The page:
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The Partisans of Sunnah, Ijtihad and Taqlid

Excluding a few cases, as regards a general characterization of the prevailing atmosphere of Sunni fiqhi circles, it may be noted that beginning from the 6th century AH to the present, the idea of the Fourfold Schools – with the consideration of the school of Ahmad b. Hanbal as the fourth – and its corollary that every mukallaf must of necessity adhere to one of these fiqhi schools was the dominant belief. However, this should not lead to the impression that in the various stages of Sunni fiqhi history there have not been those who have operated outside of this legal framework. In fact, it appears that belief in a quintuple system, made up of the Hanafite, Malikite, Shafi`ite and Hanbalite systems as well as that of Sufyan Thawri, continued to have wide currency for a considerable period of time. Nuwawi asserts the existence of this belief in the 7th century AH, as well as a rival system comprising six fiqhi schools, the sixth being that of Dawud Isfahani. In the early part of the 8th century AH, Muhammad b. `Abd al-Rahman Sanjari (d. 721 AH), a Hanafite scholar of Jazirah, in his `Umdat al-talib sets forth the idea of a system consisting of the Three Schools (Hanafie, Shafi`ite, Malikite), the schools of Ahmad and Dawud as well as that of the Imamis and proceeds to elaborate the differences of views among the members of this six-fold system.

Though among the Sunnis even faqihs were obliged to imitate and, at times, in discussions of the closure of ijtihad the idea of imitation (taqlid) was considered as a “major benefit” to the ummah, there appeared mujtahids who not only adopted independent fiqhi positions, but also formulated novel usuli theories. Ibn Taymiyyah (d. 728) is the prime example of this tendency, who adopted a Salafite approach while maintaining the continued legitimacy of practicing ijtihad. From a broad perspective, Ibn Taymiyyah should be viewed as a Hanbalite, who dissented from the mainstream Hanbalism on a number of issues. As a true Salafite, Ibn Taymiyyah insisted on a return to the ways of the Salaf (the pious ancients, i.e. the main witnesses of early Islam) in the early days of Islam. However, he was not so possessed with the idea as to ignore the opinions of the founders of major fiqhi schools, Ahmad and Malik in particular. In cases of dissent from certain Hanbalite views he often chose from among the views of other schools. In fact, there were very few cases in which he arrived at a conclusion in conflict with those of all the four fiqhi schools. In his approach to the Qur’an, at times, he adopted a literalist view which led him to a position other than that of the Four. Undermining the value of ijma` was another consequence of Ibn Taymiyyah’s Salafite position, though, he did set forth the alternative notion of ittifaq (agreement), i.e. agreement among mujtahids on a point of shari`ah which is based on evidence provided by a religious text (nass). He believed many cases of ijma` to have been the result of ignorance with regard to the existence of opposite points of view. In the main part of his book he discusses a number of ijma` cases offered by Ibn Hazm and lists views which are in conflict with their conclusions.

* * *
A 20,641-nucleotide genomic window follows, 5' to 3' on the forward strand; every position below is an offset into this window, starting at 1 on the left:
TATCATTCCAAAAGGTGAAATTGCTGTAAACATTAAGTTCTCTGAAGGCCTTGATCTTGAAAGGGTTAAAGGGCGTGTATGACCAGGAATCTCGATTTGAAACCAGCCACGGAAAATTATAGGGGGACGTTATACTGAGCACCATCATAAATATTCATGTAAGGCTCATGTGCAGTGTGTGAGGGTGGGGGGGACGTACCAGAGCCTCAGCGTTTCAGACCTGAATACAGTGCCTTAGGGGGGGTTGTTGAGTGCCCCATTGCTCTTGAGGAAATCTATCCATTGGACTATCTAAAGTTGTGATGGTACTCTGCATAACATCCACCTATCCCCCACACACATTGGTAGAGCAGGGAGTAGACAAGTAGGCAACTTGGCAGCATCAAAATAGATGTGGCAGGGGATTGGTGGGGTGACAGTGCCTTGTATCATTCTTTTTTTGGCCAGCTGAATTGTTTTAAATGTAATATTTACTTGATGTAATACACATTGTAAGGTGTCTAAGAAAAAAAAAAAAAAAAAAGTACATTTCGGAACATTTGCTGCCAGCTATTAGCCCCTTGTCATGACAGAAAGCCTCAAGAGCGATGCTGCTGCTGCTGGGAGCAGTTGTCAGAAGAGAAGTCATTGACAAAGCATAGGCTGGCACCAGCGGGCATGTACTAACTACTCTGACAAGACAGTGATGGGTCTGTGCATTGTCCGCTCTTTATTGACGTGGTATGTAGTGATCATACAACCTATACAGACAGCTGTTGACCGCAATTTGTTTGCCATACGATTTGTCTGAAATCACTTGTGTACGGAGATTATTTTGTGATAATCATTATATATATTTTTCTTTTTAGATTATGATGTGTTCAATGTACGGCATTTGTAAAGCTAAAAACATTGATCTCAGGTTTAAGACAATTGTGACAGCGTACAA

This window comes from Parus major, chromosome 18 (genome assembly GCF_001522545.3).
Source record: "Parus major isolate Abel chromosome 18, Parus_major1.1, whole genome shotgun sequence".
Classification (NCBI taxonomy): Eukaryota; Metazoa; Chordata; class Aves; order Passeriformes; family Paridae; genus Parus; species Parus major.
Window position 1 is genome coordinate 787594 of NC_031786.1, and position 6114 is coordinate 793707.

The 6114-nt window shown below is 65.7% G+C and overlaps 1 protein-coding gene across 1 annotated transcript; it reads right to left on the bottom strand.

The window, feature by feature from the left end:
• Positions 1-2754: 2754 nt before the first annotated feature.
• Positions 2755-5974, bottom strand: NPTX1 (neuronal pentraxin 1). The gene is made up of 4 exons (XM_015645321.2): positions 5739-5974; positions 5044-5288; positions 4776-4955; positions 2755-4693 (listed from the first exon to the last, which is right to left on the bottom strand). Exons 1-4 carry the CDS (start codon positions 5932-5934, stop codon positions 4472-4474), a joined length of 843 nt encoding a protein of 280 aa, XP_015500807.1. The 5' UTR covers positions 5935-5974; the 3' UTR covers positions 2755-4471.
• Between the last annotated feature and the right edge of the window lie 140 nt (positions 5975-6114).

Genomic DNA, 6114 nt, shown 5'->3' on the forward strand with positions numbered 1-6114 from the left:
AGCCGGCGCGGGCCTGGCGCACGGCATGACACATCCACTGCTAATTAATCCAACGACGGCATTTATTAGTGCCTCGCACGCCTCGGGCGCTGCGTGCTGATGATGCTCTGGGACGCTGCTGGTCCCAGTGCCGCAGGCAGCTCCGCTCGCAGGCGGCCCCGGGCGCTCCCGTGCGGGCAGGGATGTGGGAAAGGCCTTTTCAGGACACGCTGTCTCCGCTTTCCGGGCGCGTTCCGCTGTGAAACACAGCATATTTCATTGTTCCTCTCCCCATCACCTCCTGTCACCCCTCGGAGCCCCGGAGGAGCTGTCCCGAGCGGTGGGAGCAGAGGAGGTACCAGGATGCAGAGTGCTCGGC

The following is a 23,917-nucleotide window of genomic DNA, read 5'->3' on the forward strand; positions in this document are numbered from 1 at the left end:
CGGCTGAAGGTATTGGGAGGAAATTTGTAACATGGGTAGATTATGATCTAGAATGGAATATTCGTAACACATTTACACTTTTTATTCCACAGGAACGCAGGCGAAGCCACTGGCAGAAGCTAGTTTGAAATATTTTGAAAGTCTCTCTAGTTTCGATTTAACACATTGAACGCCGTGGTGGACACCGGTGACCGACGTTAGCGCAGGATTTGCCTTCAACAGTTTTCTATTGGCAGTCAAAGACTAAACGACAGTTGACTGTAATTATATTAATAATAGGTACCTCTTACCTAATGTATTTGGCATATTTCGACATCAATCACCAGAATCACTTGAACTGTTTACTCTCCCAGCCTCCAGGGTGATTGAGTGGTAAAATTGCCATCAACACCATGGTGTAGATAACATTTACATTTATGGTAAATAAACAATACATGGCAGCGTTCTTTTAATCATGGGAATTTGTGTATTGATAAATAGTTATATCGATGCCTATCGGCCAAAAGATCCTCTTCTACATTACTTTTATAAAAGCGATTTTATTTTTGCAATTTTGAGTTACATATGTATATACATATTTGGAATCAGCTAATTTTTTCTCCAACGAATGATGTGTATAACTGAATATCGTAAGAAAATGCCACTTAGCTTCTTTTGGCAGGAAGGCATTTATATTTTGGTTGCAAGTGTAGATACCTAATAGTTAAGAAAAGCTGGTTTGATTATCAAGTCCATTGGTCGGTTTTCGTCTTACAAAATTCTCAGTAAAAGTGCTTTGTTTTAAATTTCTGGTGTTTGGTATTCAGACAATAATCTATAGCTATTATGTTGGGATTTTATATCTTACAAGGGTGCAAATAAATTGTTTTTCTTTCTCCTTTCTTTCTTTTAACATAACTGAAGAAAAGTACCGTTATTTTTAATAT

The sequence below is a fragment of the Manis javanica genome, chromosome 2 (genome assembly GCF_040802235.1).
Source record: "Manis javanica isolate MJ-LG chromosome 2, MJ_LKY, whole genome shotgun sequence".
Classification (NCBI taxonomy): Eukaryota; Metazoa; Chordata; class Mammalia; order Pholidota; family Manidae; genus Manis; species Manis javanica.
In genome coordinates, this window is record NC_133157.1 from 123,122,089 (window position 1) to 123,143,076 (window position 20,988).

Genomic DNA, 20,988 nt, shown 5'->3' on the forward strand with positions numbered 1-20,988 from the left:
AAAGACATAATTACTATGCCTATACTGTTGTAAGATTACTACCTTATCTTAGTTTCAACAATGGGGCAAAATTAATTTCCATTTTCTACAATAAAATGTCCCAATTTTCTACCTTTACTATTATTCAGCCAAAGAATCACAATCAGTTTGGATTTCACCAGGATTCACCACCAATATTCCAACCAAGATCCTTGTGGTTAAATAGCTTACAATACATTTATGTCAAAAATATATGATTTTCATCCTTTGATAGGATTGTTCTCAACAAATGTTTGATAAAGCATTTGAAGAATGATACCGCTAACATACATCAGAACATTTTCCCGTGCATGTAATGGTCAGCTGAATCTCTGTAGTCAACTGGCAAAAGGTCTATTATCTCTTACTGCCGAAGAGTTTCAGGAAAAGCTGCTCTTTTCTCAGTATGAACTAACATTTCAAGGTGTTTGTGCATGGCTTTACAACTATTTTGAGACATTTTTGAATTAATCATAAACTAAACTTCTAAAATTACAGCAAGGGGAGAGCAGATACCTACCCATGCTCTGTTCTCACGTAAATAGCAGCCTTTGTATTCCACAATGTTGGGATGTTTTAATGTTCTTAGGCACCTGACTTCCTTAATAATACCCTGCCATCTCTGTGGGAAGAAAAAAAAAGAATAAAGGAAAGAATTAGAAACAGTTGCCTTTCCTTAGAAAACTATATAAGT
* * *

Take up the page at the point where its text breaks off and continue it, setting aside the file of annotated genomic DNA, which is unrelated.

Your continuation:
* source: Pakatchi , Ahmad "Islam Entry" The Great Islamic Encyclopedia. Ed. Kazem Musavi Bojnourdi.Tehran: The Center of Great Islamic Encyclopaedia , 1989-, V.8 ,pp.455 - 456

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